Green Grass in Central City was a medical marijuana dispensary for several years before adding recreational sales at the start of 2014.
By Jeffrey V. Smith
So far, the legalization of recreational marijuana in Colorado seems to be working. The start of January marks the one-year anniversary of legal sales in the state, and while many feared the worse—and still do—short-term statistics seem to indicate an increase in tourism, jobs and property values along with a reduction in crime and little indication adult or youth use has increased. While this is likely coincidence, it does show many of the predicted negative effects of ending the prohibition of pot have not materialized. Tax dollars, however, have.
The first state to legalize pot brought in $43 million in revenue in the first nine months of 2014 and overall sales have increased in all but one month. Several mountain communities in Clear Creek, Gilpin and Boulder counties, and the counties themselves, have embraced the situation and are also benefiting from increased tax revenue, and few negatives.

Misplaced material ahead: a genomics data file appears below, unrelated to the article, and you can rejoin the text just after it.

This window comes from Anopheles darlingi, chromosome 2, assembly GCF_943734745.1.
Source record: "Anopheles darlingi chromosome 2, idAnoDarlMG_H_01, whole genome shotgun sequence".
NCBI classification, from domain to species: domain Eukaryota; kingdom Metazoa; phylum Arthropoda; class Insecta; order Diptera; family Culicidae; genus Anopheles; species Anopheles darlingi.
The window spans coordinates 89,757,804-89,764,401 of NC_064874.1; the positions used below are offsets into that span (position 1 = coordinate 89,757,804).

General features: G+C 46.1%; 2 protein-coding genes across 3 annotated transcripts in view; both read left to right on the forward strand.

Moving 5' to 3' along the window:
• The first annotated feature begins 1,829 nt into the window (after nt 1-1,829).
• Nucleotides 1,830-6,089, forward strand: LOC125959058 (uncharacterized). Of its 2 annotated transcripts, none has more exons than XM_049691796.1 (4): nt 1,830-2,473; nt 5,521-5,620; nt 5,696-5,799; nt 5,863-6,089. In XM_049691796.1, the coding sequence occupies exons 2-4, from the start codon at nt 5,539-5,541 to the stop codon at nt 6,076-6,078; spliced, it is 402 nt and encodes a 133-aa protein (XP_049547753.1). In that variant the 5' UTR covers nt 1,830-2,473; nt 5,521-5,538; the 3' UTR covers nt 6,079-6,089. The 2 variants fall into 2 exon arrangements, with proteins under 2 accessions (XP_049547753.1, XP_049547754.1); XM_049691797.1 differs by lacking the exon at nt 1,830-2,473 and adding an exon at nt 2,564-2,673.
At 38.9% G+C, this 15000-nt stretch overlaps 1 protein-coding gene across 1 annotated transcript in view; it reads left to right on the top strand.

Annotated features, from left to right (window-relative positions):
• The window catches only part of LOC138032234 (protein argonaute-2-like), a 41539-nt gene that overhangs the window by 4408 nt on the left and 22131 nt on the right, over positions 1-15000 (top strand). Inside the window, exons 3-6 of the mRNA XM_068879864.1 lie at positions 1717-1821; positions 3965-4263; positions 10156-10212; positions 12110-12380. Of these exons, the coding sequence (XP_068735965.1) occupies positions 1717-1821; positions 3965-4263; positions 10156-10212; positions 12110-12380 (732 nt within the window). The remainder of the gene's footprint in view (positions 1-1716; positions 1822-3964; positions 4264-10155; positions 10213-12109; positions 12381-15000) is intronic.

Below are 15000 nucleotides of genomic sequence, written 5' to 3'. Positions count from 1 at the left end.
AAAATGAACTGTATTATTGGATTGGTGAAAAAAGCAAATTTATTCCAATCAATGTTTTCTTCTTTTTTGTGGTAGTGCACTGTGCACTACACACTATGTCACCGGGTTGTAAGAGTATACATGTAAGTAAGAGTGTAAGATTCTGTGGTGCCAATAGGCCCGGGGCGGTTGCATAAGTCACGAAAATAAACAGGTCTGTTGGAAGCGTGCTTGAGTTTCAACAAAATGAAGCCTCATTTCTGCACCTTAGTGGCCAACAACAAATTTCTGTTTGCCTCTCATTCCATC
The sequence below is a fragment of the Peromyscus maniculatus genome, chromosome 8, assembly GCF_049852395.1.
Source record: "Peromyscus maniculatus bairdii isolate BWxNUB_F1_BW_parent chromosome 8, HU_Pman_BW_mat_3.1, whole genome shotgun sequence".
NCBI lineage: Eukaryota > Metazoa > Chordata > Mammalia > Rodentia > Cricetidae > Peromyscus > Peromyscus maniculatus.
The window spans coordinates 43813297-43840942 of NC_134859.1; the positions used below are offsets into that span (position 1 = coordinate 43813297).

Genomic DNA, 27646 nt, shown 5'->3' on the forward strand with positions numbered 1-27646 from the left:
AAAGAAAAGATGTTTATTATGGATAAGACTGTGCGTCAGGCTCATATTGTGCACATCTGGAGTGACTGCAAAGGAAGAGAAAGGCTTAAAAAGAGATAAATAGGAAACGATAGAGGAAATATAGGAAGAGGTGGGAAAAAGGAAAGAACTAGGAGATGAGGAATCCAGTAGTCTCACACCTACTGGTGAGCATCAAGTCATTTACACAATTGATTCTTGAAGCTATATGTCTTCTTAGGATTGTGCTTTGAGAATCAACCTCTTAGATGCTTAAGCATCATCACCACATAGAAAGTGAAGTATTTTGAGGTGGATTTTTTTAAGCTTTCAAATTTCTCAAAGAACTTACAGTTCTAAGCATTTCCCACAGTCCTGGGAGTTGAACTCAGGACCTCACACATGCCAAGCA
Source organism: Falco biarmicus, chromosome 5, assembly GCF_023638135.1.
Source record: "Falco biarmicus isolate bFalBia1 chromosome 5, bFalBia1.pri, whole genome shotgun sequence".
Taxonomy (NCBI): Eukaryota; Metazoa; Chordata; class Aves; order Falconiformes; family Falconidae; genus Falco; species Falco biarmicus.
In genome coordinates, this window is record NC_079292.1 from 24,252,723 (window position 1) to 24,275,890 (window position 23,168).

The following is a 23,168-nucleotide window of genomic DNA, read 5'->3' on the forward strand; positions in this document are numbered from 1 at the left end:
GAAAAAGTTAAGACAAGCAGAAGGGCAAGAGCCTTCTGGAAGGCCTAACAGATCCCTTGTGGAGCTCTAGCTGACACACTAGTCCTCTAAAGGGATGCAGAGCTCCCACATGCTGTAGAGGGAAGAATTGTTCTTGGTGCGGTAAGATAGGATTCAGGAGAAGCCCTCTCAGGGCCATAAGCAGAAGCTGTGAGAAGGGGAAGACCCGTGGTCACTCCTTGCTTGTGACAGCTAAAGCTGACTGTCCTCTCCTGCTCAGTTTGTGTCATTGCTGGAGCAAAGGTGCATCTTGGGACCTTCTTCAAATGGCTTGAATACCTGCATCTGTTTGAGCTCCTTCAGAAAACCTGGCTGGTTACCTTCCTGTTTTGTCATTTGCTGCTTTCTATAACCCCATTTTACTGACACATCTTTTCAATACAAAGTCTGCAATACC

Much has changed within the industry as well as locally in the past year. Lyons, for example, took a wait-and-see approach and approved the town’s first recreational licenses near the end of 2014. The Bud Depot remodeled its store, while The Headquarters moved to a new location at the eastern edge of town in order to add recreational sales. Lyons Finest remains a medical only facility.
Nederland, the only Boulder County mountain community with recreational sales, had two stores close in the past 12 months, while a third, The Canary’s Song, was among the first in the county to get all of its recreational licenses and has since embraced adult sales. Club Ned, one of the world’s first marijuana smoking rooms, also opened in the small town.